*****

Periodically Doctor Who adapts with a change in format. Spearhead from Space may be the first colour story, but it’s not until The Green Death that there’s a story conceived around being seen in colour. Ghost Light might be the first story designed for the VHS generation, a story you have to pause and rewind to understand. And the show’s 2005 series might be as much designed for consumption as a DVD boxset as a broadcast TV show.

In more recent years, we’ve had ancillary Doctor Who content designed to be watched on computer. It’s arguable which was the first such piece of content (as we call it these days) but The Night of the Doctor is definitely designed to be sought out online. Doctor Who you can’t watch on TV.

I watched the special binaural edition of Knock Knock, on my headphones, tucked up in bed, and very nice it was too. One specific knock made me involuntarily turn my head towards the supposed source. It’s an experience you can get on TV, by streaming from your tablet but to get the full effect (apparently) you need headphones. This is Doctor Who designed to be watched on your phone or iPad.

I suggest we get used to this. Doctor Who’s ratings are doomed to fall in future (although our new female Doctor – hooray! – should deliver an initial boost in numbers) and that has nothing to do with the quality of the show. The fact is all broadcast TV is losing viewers, and an increasing amount of people are watching TV shows on tablets and phones. It’s unsurprising there are special editions of Doctor Who for mobile devices; it’s only surprising that there’s not more of it.

How long, I wonder, until we get a spin off series delivered through catch up services like iPlayer and ABC iView only? When you think about how much time, money and effort went into one series of Class (which awkwardly straddled online and broadcast formats) an iPlayer only series may well offer a lower cost, less risky venture. It could lead to some narrative innovation too; freed of the requirement to fit into a 45 minute time slot, stories could be longer or shorter as the story demanded. Doctor Who for the commute home.

Then there’s factual content like Doctor Who Extra and The Doctor Who Fan Show both made for consumption across all devices, but I suspect mostly consumed on mobile. The show is building and nurturing its web-only fans. There must be fans out there now who have never watched an episode of the show on broadcast. Surely it’s only a matter of time before our first catch-up exclusive episode?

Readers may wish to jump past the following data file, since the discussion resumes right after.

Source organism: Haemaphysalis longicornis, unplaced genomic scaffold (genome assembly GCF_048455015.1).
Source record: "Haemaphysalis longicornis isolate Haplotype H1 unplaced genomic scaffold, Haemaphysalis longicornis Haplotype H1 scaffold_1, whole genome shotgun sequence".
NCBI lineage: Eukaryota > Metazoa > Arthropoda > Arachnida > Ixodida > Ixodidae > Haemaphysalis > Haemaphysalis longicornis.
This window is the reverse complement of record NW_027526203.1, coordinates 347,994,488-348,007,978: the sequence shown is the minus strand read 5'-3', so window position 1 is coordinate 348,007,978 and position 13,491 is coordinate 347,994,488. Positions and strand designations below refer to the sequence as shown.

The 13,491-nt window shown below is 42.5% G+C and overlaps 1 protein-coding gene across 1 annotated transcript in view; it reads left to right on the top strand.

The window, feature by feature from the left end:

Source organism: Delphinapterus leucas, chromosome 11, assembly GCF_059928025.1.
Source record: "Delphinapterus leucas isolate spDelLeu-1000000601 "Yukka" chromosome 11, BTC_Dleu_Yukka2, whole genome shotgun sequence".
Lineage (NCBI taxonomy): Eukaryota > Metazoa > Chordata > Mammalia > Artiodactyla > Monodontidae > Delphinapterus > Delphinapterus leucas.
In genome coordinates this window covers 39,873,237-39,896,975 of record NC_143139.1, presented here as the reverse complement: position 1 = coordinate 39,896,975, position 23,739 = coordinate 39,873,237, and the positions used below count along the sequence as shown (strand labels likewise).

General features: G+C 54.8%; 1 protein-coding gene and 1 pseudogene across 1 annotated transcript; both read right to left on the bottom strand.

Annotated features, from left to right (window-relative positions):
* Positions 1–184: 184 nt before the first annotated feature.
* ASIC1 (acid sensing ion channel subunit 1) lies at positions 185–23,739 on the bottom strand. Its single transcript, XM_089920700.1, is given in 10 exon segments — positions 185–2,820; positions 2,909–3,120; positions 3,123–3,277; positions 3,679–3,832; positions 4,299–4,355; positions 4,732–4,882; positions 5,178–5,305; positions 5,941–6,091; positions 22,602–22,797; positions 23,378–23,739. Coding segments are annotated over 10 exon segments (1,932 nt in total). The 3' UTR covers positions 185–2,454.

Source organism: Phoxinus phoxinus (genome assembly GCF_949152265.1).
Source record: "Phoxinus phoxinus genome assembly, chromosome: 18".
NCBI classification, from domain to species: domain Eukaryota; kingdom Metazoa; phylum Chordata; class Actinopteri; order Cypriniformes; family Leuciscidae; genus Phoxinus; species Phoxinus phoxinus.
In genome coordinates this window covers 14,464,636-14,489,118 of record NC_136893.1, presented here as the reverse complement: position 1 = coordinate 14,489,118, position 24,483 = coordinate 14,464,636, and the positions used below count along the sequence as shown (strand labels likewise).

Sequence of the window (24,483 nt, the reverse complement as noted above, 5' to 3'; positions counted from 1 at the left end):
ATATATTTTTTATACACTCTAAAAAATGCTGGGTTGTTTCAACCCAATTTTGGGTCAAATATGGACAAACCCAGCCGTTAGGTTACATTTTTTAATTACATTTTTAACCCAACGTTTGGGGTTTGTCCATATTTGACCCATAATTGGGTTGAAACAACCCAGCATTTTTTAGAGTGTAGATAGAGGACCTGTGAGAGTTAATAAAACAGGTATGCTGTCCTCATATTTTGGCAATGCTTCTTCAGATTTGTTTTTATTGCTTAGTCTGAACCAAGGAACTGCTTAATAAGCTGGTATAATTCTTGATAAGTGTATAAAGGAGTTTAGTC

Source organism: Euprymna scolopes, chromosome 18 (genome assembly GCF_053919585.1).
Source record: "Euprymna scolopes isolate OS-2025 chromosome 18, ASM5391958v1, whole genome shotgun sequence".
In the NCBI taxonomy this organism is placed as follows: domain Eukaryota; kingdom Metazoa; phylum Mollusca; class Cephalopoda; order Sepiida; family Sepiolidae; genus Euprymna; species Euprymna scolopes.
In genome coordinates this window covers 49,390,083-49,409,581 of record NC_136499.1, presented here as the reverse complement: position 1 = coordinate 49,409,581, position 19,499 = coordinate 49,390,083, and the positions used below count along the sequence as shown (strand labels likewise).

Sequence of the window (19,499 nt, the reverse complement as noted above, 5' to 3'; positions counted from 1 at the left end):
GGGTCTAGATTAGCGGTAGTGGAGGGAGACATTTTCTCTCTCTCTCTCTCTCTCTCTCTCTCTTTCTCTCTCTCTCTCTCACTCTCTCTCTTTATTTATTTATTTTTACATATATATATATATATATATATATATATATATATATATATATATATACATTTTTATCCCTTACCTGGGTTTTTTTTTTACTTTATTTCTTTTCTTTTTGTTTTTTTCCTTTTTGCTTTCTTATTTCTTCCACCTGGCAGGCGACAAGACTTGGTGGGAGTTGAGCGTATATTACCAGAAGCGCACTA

There’s a final destination here. We think of Doctor Who as a TV show, which is also available on other devices. Eventually it will stop being a TV show, and simply be a show, with broadcast TV being merely one way to watch it. If at all. It’s not inconceivable of a future where new Doctor Who is an internet only experience, the same as other streaming only shows.

All of which makes Whovians all the more strange.

*****

In Australia, series 10 was accompanied by a 30 minute home made show about watching and loving Doctor Who. It’s hosted by Rove McManus, one of Australia’s biggest TV stars, who had a highly successful evening variety show for years during the noughties, followed by a US chat show for a couple of years. He has always had something of the nerd about him, but he remains an unlikely host, let alone instigator, for a Doctor Who panel show. For one thing, he’s far too cool to display the Ming Mong level of fandom he clearly possesses. And for another, he’s far too expensive for the ABC.

He can only be doing this for the love of it, which is terrific. But Whovians seems to be exactly the sort of after party programming the BBC has been avoiding. Not only is it content they’d be more likely to put online, it’s actually mimicking what happens online after an episode going out live on air; a community of geeks wants to talk about it. It’s fun and its frothy and I love it, but the fact that it’s new broadcast content about Doctor Who seems to be directly the opposite direction that the show itself is heading in.

None of this is bad. It’s just that for a week in 2017 I watched an episode of Doctor Who designed not to be watched on TV, then tuned into a TV program to hear people talk about it. Welcome to the patchwork landscape of 21st century broadcast TV.

QUICK APOLOGETIC ASSESSMENT OF THE STORY WHICH IS THE SUBJECT OF, YET IGNORED BY, THIS POST: Spooky, exciting and a bit gross. But under no circumstances should you examine the plot too closely.

LINK TO The Ice Warriorsspooky mansions.

NEXT TIME: where do you get the milk? I get mine at the Asylum of the Daleks.